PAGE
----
Reading Catherine Simpson’s novel Truestory, which is about a woman with an autistic son, I felt as if I’d never read this kind of story from the point of view of the parent. I must be wrong, but it seemed very new, somehow. As though I was seeing the same thing, but differently.
This is an adult novel – and I don’t mean that to signify sex, although there is sex – and I don’t always want to read adult relationship stories. But I’m glad I read this one.
Alice and Duncan live on a failing farm near Lancaster. They have been married for 23 years, and have an 11-year-old son, Sam, who is autistic. Sam refuses to leave the farm, virtually imprisoning his mum because of this. The dad seems a bit lost, not remembering what will set Sam off, and also blaming Alice for how Sam turned out.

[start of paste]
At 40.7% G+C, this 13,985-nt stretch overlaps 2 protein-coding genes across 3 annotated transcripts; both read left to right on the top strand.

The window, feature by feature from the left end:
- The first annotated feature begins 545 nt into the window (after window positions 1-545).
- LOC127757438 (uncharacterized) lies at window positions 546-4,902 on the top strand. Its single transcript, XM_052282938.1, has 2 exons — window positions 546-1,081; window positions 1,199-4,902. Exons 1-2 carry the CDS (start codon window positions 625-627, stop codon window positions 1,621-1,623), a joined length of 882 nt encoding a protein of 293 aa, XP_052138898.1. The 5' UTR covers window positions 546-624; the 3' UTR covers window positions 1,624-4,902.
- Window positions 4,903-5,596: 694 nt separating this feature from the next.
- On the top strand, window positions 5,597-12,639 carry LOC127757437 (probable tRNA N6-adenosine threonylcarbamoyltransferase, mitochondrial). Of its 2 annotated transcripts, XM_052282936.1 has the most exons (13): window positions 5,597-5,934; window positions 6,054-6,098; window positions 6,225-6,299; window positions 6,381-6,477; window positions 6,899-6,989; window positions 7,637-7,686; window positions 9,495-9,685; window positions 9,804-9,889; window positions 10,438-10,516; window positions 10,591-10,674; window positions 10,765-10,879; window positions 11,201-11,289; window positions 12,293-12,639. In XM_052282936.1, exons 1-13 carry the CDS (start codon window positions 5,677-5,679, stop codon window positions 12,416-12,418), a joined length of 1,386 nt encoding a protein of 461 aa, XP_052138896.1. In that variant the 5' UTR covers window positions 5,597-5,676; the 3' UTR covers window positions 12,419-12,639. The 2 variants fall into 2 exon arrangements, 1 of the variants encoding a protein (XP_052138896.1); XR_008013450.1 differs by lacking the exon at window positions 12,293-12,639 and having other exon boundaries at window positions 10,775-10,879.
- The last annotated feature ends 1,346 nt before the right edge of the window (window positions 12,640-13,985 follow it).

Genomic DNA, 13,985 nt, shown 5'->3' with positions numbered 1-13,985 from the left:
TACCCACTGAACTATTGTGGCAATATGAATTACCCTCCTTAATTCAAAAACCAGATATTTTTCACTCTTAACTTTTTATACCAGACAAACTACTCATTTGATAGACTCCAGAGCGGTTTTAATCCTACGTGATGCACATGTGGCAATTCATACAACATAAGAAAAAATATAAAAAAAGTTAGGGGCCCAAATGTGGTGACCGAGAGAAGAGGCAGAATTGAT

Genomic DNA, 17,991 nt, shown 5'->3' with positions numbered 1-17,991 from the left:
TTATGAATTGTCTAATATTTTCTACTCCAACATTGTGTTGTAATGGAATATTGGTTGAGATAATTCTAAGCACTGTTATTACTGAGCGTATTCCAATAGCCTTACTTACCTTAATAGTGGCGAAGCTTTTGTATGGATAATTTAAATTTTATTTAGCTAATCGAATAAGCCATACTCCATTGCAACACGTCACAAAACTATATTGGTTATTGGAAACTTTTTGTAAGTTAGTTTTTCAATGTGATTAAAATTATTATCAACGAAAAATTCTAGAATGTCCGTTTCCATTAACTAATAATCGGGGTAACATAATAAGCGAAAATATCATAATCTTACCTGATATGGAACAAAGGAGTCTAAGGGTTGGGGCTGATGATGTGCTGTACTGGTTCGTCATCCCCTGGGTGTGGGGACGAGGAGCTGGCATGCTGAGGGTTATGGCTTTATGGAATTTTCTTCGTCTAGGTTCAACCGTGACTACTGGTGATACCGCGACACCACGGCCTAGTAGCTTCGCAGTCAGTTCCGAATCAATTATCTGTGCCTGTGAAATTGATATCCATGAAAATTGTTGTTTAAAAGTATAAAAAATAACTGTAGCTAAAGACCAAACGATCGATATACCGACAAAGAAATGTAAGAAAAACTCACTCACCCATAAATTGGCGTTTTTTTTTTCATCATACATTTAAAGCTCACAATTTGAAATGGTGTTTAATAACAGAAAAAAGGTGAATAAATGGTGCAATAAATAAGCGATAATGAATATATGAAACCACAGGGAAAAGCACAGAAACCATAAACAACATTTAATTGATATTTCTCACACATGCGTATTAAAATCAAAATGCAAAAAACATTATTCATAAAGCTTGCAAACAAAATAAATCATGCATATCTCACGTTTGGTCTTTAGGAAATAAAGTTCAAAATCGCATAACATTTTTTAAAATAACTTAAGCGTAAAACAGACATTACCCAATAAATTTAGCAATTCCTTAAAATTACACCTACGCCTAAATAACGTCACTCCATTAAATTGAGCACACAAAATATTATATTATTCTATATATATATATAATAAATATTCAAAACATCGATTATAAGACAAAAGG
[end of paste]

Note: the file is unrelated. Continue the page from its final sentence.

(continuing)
And then, as the latest in a row of mad schemes, Duncan brings home Larry, a man he met in the pub, who suggested he should grow cannabis. Alice is furious, but Sam takes to Larry, and after a bit, Alice rather does too.
If it wasn’t for the autism, this could be any ‘romantic’ triangle drama. You like Larry but despise him at the same time. Duncan is hopeless. Or is he? Will Alice manage to leave the farm, and can Sam ever become more ‘normal’?
You can sort of see where this will go, but there are many surprises on the way.
Just as I said after the event in November where Catherine talked, I can identify with so much of this.*
Because of Sam’s limited lifestyle, this is a drama with five characters – the fifth being the neighbour – plus the weird people poor Sam consults online about the meaning of everything he discovers.
This is quite Shakespearian in some respects. Funny. Sad. There is some hope.
*Not the cannabis. Or Larry.